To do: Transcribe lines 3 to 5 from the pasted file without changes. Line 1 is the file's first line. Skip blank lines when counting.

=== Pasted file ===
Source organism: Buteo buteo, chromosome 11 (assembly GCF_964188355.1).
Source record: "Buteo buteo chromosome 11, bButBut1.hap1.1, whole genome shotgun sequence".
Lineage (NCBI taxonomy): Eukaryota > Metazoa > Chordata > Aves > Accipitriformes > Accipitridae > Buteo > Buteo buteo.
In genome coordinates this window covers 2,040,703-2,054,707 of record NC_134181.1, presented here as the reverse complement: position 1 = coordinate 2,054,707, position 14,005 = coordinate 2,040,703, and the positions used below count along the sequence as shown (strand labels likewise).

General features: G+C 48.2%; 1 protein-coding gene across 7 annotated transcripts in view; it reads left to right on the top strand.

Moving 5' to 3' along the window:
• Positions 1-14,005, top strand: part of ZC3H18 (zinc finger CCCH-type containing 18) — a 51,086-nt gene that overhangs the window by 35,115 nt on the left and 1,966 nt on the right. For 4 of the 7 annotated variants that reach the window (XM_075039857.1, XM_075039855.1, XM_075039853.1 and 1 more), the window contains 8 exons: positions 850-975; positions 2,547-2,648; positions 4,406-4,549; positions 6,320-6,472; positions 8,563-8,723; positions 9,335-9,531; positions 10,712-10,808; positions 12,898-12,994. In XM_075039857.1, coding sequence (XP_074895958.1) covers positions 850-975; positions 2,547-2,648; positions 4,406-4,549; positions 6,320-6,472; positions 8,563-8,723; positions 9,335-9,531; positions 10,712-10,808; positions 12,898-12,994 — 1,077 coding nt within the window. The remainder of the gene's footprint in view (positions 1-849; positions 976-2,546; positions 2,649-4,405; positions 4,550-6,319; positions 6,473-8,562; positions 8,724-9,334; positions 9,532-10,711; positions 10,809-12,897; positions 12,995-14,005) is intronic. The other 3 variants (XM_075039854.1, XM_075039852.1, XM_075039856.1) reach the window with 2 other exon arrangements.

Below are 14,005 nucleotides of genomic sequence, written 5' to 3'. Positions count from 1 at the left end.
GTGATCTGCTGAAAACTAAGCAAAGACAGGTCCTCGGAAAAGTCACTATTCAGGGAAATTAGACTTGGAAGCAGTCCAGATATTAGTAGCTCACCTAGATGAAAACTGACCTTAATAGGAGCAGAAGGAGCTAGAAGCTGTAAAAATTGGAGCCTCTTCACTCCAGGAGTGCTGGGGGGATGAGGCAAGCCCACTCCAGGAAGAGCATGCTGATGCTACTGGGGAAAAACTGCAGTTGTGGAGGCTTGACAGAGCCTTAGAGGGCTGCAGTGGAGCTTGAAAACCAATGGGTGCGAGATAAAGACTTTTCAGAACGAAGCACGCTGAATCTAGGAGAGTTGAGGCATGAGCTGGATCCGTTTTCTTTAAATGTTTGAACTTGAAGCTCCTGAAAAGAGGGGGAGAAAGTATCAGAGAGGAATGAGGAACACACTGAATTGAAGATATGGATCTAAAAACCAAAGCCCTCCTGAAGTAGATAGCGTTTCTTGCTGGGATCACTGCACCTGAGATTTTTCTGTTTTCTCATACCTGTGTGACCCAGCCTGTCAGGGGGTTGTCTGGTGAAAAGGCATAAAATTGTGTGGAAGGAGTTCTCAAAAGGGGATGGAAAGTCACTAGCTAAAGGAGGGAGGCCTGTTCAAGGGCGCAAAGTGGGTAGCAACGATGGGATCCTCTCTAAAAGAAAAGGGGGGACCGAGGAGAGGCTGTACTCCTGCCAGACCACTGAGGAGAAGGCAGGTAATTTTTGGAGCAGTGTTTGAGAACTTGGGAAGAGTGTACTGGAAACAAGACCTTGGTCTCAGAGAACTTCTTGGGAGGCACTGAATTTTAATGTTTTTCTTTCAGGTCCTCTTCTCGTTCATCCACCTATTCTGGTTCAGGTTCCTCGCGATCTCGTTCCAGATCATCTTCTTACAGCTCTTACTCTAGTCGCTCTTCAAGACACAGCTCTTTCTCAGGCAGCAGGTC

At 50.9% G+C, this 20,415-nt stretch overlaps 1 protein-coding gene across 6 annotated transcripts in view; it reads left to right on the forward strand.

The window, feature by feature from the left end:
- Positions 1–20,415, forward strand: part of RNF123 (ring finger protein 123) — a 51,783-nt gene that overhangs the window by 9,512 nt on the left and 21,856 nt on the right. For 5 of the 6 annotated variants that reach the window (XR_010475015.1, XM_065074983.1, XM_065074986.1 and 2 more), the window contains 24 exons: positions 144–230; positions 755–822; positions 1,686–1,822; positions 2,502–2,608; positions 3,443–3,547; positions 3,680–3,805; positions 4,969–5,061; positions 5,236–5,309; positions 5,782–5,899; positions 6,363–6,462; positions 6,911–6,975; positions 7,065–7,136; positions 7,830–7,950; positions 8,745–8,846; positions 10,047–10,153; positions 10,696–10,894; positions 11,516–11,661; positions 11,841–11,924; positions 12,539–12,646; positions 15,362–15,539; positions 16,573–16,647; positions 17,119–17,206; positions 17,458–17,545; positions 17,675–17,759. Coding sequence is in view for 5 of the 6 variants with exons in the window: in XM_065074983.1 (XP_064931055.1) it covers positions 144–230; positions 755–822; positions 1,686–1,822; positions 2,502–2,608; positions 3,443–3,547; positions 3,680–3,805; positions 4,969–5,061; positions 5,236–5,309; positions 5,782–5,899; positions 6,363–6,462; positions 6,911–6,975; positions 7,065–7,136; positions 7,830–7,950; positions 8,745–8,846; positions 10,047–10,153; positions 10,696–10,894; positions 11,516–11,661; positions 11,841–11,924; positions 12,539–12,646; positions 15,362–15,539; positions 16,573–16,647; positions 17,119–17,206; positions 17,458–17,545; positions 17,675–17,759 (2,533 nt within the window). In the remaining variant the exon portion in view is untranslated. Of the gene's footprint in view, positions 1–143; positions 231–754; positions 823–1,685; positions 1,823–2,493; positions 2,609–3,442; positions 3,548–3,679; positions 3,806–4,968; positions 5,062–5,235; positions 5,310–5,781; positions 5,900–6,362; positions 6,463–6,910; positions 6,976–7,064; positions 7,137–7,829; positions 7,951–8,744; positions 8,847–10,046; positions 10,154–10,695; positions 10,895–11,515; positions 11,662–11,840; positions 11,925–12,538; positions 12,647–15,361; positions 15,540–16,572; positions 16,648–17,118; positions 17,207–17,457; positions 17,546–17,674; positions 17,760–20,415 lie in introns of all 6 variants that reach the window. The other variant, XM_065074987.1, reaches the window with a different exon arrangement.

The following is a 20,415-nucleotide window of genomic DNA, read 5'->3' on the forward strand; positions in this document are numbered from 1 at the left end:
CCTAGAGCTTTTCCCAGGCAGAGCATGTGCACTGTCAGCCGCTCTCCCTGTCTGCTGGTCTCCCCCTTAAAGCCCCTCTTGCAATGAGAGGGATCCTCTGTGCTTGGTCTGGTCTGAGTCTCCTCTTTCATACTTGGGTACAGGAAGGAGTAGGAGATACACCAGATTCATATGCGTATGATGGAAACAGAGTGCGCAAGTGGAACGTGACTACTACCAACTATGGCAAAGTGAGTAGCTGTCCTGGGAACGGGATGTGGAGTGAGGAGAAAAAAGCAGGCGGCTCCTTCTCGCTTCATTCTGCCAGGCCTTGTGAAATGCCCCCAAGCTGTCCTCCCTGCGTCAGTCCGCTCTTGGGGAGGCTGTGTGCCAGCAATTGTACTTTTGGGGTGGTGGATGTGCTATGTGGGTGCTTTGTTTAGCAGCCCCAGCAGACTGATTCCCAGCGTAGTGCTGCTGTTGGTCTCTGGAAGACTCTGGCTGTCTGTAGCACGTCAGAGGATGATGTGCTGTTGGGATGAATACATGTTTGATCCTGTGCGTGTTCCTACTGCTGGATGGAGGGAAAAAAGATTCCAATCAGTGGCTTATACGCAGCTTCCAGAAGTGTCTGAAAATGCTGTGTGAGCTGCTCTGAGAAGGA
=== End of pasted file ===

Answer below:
Lineage (NCBI taxonomy): Eukaryota > Metazoa > Chordata > Aves > Accipitriformes > Accipitridae > Buteo > Buteo buteo.
In genome coordinates this window covers 2,040,703-2,054,707 of record NC_134181.1, presented here as the reverse complement: position 1 = coordinate 2,054,707, position 14,005 = coordinate 2,040,703, and the positions used below count along the sequence as shown (strand labels likewise).

General features: G+C 48.2%; 1 protein-coding gene across 7 annotated transcripts in view; it reads left to right on the top strand.